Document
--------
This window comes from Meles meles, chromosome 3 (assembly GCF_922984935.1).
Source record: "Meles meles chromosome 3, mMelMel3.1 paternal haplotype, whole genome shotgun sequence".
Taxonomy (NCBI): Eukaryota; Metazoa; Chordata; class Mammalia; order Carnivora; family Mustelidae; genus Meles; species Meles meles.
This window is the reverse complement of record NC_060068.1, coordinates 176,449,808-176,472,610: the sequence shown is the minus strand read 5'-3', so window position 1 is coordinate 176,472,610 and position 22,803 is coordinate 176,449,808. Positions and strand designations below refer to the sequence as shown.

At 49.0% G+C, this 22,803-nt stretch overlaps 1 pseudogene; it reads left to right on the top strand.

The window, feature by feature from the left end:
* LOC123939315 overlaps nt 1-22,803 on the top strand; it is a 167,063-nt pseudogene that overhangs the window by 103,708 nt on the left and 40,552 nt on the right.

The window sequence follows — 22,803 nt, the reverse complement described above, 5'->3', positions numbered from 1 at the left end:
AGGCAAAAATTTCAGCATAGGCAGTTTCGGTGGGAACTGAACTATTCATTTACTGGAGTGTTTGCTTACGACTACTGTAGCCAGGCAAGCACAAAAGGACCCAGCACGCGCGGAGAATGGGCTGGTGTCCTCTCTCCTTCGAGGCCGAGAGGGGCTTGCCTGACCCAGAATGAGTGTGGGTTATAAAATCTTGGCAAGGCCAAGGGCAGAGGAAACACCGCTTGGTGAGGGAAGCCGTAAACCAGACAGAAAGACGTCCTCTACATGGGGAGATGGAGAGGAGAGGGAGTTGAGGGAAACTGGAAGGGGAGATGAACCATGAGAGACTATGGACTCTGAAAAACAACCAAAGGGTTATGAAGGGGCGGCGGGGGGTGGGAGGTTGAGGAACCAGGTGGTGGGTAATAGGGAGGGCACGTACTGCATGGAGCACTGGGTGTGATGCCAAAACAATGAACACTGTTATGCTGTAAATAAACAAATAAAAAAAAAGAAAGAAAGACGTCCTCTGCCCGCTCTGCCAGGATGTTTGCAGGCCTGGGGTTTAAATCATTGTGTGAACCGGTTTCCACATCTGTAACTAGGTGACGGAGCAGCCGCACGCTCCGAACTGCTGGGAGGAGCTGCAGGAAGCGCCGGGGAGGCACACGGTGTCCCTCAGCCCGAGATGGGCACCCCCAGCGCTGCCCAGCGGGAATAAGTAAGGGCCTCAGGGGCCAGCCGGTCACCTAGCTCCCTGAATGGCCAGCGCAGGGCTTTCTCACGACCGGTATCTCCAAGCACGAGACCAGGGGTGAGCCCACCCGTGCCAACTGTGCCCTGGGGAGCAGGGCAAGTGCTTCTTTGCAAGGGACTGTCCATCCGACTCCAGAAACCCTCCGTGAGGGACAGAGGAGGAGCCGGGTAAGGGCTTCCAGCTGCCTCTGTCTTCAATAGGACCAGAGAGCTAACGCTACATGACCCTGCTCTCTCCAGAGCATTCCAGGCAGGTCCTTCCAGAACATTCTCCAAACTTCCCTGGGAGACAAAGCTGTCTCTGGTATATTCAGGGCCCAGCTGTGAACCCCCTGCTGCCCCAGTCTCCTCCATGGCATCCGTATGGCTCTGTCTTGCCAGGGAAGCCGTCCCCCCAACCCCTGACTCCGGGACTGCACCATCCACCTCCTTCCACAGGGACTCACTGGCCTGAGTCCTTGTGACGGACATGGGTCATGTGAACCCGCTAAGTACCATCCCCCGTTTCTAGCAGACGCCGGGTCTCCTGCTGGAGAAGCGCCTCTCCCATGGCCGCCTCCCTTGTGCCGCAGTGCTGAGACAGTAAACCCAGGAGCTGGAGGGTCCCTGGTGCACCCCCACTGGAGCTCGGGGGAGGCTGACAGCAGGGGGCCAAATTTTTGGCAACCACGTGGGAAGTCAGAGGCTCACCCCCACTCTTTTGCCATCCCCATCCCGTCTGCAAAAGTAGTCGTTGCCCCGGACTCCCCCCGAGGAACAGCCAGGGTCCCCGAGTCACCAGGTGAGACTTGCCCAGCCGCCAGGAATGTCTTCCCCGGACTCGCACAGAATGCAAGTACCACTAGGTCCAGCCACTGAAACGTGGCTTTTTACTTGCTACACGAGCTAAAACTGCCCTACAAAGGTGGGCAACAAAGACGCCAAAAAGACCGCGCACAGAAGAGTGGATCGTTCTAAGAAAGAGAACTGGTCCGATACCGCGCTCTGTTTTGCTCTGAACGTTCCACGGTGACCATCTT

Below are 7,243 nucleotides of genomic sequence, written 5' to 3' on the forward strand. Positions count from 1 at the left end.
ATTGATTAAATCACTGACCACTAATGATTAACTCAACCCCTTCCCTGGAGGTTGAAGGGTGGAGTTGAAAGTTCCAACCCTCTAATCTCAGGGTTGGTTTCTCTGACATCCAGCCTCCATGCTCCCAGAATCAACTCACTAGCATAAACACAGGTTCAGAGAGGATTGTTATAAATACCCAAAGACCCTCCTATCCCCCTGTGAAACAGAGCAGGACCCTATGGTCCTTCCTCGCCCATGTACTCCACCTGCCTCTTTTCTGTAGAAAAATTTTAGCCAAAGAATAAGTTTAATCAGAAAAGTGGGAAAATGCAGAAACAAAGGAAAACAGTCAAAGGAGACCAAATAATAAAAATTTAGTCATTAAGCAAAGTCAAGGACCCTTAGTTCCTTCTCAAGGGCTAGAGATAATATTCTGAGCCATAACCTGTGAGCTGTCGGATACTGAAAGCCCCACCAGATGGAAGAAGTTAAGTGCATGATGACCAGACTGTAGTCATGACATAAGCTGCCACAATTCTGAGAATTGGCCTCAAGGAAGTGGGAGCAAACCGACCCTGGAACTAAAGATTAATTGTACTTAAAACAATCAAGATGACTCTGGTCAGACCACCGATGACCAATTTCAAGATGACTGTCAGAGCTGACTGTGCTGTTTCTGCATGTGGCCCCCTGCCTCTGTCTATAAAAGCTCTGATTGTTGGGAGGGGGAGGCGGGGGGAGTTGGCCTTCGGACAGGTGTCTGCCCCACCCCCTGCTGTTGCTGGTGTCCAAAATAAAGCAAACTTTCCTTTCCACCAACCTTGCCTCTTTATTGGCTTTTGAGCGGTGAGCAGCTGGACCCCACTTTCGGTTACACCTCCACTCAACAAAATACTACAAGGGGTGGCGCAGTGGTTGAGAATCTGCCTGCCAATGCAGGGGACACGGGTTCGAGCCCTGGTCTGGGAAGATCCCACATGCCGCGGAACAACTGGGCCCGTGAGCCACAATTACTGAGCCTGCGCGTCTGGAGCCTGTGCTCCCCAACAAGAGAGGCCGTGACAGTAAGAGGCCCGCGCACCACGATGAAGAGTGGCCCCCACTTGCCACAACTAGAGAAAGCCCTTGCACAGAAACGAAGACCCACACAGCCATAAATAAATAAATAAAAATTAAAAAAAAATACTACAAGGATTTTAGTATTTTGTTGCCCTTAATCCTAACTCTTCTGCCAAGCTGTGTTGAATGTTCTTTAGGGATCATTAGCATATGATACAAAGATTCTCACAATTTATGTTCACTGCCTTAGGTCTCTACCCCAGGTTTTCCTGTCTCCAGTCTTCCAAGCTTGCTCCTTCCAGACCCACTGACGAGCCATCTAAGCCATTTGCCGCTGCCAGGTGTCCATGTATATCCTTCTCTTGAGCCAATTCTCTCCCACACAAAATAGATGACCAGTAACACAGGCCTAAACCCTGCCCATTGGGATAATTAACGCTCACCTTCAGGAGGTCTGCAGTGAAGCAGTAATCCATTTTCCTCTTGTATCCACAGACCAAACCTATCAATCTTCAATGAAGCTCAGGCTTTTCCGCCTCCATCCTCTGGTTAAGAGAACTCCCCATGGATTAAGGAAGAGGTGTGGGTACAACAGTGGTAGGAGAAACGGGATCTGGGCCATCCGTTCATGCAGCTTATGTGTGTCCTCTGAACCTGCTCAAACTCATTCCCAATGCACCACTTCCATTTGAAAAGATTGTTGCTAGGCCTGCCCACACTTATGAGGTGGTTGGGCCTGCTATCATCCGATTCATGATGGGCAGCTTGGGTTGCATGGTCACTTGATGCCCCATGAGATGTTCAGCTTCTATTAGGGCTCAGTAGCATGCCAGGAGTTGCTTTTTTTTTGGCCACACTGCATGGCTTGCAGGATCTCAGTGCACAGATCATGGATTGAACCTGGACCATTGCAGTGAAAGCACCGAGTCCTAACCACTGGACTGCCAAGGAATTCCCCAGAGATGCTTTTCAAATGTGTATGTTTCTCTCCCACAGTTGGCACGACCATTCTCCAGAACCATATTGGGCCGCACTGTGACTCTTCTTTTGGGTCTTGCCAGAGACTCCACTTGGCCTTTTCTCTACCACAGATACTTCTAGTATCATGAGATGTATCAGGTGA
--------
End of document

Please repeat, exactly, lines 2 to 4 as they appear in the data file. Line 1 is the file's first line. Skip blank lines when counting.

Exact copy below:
Source record: "Meles meles chromosome 3, mMelMel3.1 paternal haplotype, whole genome shotgun sequence".
Taxonomy (NCBI): Eukaryota; Metazoa; Chordata; class Mammalia; order Carnivora; family Mustelidae; genus Meles; species Meles meles.
This window is the reverse complement of record NC_060068.1, coordinates 176,449,808-176,472,610: the sequence shown is the minus strand read 5'-3', so window position 1 is coordinate 176,472,610 and position 22,803 is coordinate 176,449,808. Positions and strand designations below refer to the sequence as shown.